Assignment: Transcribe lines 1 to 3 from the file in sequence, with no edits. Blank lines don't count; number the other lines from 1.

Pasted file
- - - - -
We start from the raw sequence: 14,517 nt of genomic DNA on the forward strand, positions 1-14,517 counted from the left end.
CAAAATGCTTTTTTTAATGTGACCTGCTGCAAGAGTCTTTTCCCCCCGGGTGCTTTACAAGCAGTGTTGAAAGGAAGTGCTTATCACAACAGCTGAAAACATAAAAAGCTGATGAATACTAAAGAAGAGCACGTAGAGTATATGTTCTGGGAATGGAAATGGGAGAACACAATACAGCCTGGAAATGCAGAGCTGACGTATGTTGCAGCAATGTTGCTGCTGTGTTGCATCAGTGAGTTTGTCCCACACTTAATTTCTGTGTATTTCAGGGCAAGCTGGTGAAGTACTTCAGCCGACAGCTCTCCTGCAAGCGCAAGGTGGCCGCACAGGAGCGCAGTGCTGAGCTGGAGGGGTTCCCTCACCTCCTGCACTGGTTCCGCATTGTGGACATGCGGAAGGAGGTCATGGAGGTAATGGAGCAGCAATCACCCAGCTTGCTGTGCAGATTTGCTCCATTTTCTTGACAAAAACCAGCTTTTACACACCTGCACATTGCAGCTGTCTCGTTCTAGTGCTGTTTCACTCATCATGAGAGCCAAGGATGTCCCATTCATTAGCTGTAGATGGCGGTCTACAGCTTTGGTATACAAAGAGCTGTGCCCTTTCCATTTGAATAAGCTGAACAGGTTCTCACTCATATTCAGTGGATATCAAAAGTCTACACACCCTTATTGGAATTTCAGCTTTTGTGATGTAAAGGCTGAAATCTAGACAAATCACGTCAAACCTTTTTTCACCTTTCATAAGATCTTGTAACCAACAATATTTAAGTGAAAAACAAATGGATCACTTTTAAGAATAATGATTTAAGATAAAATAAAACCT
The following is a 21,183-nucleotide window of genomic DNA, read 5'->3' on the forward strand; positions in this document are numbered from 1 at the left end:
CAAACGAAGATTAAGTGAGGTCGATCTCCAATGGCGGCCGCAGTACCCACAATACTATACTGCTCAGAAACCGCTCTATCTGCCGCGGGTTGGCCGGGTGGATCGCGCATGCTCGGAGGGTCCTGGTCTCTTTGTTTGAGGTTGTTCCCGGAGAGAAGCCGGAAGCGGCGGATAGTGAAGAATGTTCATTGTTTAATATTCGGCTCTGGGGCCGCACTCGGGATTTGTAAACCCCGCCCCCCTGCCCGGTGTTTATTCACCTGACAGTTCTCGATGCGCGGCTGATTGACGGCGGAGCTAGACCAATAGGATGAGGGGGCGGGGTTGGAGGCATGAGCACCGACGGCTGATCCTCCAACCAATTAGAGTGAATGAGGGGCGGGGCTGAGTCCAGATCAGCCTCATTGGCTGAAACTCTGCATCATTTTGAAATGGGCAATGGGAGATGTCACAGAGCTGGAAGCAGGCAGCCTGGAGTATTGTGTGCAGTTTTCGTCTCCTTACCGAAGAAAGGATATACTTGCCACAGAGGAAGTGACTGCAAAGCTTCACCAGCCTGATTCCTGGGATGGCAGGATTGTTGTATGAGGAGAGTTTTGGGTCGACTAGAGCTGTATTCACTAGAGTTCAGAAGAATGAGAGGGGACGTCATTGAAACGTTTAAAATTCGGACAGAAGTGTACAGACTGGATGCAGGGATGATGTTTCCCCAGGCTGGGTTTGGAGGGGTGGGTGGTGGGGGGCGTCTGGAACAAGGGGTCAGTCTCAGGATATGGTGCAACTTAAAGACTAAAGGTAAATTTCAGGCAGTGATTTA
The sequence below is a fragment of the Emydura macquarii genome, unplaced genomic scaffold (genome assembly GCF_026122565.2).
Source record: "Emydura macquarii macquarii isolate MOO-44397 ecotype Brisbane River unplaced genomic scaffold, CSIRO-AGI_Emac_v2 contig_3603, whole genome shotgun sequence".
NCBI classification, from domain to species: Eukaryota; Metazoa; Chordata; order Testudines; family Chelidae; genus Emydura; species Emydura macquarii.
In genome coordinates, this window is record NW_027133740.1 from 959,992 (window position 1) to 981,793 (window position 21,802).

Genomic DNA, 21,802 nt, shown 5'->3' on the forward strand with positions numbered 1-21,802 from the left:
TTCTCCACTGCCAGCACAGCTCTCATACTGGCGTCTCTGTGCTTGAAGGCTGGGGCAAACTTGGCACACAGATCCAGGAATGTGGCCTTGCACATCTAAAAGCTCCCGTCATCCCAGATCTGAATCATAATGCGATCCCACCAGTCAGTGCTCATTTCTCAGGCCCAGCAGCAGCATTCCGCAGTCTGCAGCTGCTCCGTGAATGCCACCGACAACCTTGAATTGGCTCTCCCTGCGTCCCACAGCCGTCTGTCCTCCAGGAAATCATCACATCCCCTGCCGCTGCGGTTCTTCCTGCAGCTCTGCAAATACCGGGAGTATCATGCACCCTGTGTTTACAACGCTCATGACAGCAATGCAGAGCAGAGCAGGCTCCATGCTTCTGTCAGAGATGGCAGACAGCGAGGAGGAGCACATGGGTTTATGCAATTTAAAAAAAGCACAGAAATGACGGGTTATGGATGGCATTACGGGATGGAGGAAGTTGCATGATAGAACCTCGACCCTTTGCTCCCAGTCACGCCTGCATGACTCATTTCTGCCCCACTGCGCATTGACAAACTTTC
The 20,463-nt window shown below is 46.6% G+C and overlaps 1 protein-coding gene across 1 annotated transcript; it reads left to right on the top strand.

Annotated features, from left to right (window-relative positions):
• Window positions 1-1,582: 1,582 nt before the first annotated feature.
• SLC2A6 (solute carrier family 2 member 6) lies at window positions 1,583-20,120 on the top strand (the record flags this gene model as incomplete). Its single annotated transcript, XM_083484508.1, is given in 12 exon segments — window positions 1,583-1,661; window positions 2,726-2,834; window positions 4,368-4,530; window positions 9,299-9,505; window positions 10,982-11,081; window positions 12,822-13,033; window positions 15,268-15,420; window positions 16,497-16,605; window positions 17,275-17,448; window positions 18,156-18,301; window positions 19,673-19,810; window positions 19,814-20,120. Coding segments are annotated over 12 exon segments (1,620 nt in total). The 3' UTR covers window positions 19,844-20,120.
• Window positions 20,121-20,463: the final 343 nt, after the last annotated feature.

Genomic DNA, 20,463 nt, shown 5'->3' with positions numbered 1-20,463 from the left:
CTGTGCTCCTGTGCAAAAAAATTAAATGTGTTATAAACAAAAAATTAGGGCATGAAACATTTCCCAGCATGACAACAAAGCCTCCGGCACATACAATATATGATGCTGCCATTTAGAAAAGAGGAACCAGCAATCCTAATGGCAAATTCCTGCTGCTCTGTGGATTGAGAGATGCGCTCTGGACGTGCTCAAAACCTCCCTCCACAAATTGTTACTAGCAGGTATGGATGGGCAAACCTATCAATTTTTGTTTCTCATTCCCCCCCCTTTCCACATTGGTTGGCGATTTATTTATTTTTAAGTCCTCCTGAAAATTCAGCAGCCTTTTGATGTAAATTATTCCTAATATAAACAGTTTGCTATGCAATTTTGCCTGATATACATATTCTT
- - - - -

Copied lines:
We start from the raw sequence: 14,517 nt of genomic DNA on the forward strand, positions 1-14,517 counted from the left end.
CAAAATGCTTTTTTTAATGTGACCTGCTGCAAGAGTCTTTTCCCCCCGGGTGCTTTACAAGCAGTGTTGAAAGGAAGTGCTTATCACAACAGCTGAAAACATAAAAAGCTGATGAATACTAAAGAAGAGCACGTAGAGTATATGTTCTGGGAATGGAAATGGGAGAACACAATACAGCCTGGAAATGCAGAGCTGACGTATGTTGCAGCAATGTTGCTGCTGTGTTGCATCAGTGAGTTTGTCCCACACTTAATTTCTGTGTATTTCAGGGCAAGCTGGTGAAGTACTTCAGCCGACAGCTCTCCTGCAAGCGCAAGGTGGCCGCACAGGAGCGCAGTGCTGAGCTGGAGGGGTTCCCTCACCTCCTGCACTGGTTCCGCATTGTGGACATGCGGAAGGAGGTCATGGAGGTAATGGAGCAGCAATCACCCAGCTTGCTGTGCAGATTTGCTCCATTTTCTTGACAAAAACCAGCTTTTACACACCTGCACATTGCAGCTGTCTCGTTCTAGTGCTGTTTCACTCATCATGAGAGCCAAGGATGTCCCATTCATTAGCTGTAGATGGCGGTCTACAGCTTTGGTATACAAAGAGCTGTGCCCTTTCCATTTGAATAAGCTGAACAGGTTCTCACTCATATTCAGTGGATATCAAAAGTCTACACACCCTTATTGGAATTTCAGCTTTTGTGATGTAAAGGCTGAAATCTAGACAAATCACGTCAAACCTTTTTTCACCTTTCATAAGATCTTGTAACCAACAATATTTAAGTGAAAAACAAATGGATCACTTTTAAGAATAATGATTTAAGATAAAATAAAACCT
The following is a 21,183-nucleotide window of genomic DNA, read 5'->3' on the forward strand; positions in this document are numbered from 1 at the left end: